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Compare Wired vs Wireless Internet Access Costs

Wired Internet Access Service Overview

Wired Internet access has long been the traditional choice for homes and small businesses. As the name suggests, wired Internet access relies on physical cords and cables to connect computers to the Internet.

Wired Internet access works well if you have a single desktop that will remain in a fixed location. Or, you can create a wired network that allows multiple computers in the home or office to share an Internet connection and communicate with one another. In that case, the computers must be connected to one another with Ethernet cables or through a central router.

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How Much Does Wired Internet Access Cost?

For home use, wired Internet access usually costs anywhere from $25 to $60 per month. DSL falls on the lower end of that price range, while cable Internet access falls on the high end. Most providers also offer more expensive plans ranging from $75 to $200 per month that vastly increase upload and download speeds.

Small businesses can expect to pay $60 to $125 for a wired DSL connection and $100 to $400 a month for wired cable Internet.

Installation costs vary depending on the scope of the work. Some Internet service providers offer basic installation free of charge. But if you’re looking to create a wired network that links multiple computers, printers, game consoles and the like, you could spend anywhere from about $100 to $300 or more.

Wired Internet Access Pros

  • More reliable - Wired networks are generally more reliable than wireless networks. There’s no risk of interference from other wireless signals or appliances.
  • More secure - Wired networks are less vulnerable to attacks by hackers.
  • Faster - Wired networks tend to have faster transmission speeds. They’re a better choice for people who use a large amount of bandwidth, including avid gamers and anyone who downloads very large media files.

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Wired Internet Access Cons

  • Fixed location - With a wired connection, you’re tied to a fixed location. And the length of the wire runs is limited. The longer the wire, the slower your connection will be.
  • Messy look - Cords and cables are unsightly. The look is not as neat and tidy as with wireless Internet.

Wireless (Wi-Fi) Internet Access Overview

Wireless Internet access is a newer technology, although it has become very common in the last few years. A wireless network uses radio waves, rather than cables, to transmit information to and from your computer.

To set up a Wi-fi network, you’ll need a wireless router that hooks up to your broadband connection. The connection can be shared among several computers without the need for wires or cables.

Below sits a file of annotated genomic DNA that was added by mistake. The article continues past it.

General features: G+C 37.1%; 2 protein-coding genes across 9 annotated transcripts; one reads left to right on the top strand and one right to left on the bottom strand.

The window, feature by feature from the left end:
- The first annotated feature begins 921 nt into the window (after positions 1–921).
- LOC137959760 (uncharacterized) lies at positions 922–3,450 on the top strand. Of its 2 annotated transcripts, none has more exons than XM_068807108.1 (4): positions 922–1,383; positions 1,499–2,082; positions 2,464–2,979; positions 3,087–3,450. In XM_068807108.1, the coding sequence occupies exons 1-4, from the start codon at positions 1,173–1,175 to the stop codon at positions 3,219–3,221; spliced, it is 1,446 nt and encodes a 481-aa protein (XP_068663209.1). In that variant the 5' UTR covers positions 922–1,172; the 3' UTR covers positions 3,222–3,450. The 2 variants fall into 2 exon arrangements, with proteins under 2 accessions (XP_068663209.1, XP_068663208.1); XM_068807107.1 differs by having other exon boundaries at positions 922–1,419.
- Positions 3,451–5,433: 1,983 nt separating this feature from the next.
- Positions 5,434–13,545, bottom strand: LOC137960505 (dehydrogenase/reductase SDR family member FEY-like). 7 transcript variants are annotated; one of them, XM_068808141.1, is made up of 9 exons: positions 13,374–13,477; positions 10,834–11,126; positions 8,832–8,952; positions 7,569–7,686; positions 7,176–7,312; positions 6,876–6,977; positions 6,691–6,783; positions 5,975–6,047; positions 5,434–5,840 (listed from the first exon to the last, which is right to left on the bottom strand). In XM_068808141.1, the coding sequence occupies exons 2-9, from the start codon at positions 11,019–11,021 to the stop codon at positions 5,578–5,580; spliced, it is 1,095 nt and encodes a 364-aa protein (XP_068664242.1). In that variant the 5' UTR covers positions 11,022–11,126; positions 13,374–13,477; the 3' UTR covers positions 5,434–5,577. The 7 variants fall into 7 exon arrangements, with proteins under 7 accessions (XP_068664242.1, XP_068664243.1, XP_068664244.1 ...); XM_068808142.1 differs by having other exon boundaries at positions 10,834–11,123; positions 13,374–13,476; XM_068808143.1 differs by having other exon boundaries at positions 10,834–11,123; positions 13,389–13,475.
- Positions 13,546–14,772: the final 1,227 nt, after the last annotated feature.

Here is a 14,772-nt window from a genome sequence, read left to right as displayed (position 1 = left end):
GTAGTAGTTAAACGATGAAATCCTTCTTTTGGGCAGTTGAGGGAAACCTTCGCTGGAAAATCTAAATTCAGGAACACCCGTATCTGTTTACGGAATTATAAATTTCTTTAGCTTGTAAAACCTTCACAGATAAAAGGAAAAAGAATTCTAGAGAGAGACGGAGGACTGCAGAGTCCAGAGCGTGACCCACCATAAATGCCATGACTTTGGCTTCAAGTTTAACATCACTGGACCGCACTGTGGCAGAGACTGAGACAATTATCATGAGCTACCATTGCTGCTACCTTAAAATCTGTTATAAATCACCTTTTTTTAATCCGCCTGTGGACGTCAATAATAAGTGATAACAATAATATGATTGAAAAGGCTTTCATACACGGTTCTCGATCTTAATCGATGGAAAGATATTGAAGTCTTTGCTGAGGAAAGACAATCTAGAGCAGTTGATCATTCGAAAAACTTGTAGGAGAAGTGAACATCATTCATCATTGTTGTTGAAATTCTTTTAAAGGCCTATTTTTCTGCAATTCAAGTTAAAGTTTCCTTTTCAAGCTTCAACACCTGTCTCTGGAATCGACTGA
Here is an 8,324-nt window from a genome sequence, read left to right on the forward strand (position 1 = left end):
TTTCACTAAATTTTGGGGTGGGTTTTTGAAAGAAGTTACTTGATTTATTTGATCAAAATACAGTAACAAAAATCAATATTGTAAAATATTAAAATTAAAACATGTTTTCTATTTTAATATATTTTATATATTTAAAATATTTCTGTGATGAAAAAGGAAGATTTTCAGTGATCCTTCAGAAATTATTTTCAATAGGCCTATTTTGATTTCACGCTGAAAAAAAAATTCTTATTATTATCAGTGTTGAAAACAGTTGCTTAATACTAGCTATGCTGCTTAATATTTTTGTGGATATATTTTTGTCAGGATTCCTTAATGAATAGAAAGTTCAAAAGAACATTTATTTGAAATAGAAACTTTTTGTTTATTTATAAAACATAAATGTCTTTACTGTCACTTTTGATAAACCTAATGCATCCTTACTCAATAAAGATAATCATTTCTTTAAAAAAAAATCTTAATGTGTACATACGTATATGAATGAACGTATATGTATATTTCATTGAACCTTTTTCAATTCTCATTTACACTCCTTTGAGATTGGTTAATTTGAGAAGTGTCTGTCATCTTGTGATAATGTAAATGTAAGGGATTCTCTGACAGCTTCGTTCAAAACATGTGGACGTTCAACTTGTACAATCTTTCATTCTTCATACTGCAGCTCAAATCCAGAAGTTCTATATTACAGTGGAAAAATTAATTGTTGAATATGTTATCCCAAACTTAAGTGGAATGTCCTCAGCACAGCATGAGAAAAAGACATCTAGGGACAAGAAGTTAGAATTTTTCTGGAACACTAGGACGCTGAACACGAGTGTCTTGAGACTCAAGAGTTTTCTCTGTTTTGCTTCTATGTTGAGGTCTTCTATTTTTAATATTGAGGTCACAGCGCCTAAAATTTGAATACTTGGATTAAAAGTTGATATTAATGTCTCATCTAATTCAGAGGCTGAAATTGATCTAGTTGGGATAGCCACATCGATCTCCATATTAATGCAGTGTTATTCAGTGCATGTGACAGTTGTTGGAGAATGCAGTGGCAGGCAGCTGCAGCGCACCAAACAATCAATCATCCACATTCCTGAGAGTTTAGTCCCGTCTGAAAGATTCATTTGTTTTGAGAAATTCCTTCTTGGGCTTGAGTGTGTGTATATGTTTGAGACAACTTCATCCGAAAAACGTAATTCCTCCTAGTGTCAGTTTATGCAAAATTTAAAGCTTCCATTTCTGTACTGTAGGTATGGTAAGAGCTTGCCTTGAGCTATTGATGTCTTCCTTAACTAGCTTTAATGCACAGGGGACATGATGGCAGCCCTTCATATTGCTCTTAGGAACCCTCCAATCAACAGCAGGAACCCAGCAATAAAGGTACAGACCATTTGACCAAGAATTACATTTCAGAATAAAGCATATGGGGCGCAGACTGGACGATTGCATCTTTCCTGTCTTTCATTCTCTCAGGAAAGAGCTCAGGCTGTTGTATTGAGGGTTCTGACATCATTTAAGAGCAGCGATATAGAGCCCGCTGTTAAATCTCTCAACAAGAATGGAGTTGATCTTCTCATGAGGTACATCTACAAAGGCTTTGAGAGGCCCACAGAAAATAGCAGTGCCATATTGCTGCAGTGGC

How Much Does Wireless Internet Access Cost?

Wireless Internet access is no more expensive than wired access - the service is essentially the same. However, you’ll have to pay extra for the wireless router. Typically, you can rent a wireless router from your Internet service provider for a nominal monthly fee. Or you can buy one for less than $100.

As with wired networks, installation costs vary based upon the scope of work. If you’re looking to set up a complex network that unites multiple computers, printers, TVs and game consoles, budget anywhere from $100 to $300 or more.

Wireless Internet Access Pros

  • Mobility - Wireless Internet access is ideal for those who use a lap top. You’re not fixed to one location, as with a wired connection. You can access the Internet from the couch, the kitchen or your bedroom.
  • Cleaner look - There are no messy cords and wires to deal with when you have wireless Internet access. The look is cleaner and neater.

Wireless Internet Access Cons

  • Not as reliable - Wireless networks are subject to interference from other wireless signals and appliances such as garage door openers and microwaves. The network performance is also distance sensitive; the farther you are located from the router, the slower the connection will be.
  • Not as secure - Wireless networks are more vulnerable to attacks from hackers. And to prevent neighbors from using your Wi-Fi and slowing the connection, you’ll need to protect the network with a password.
  • Slower - Wireless networks tend to be a little slower, but you aren’t likely to notice the difference unless you use a large amount of bandwidth. Wireless connections are more than sufficient for web surfing, checking email and downloading files.

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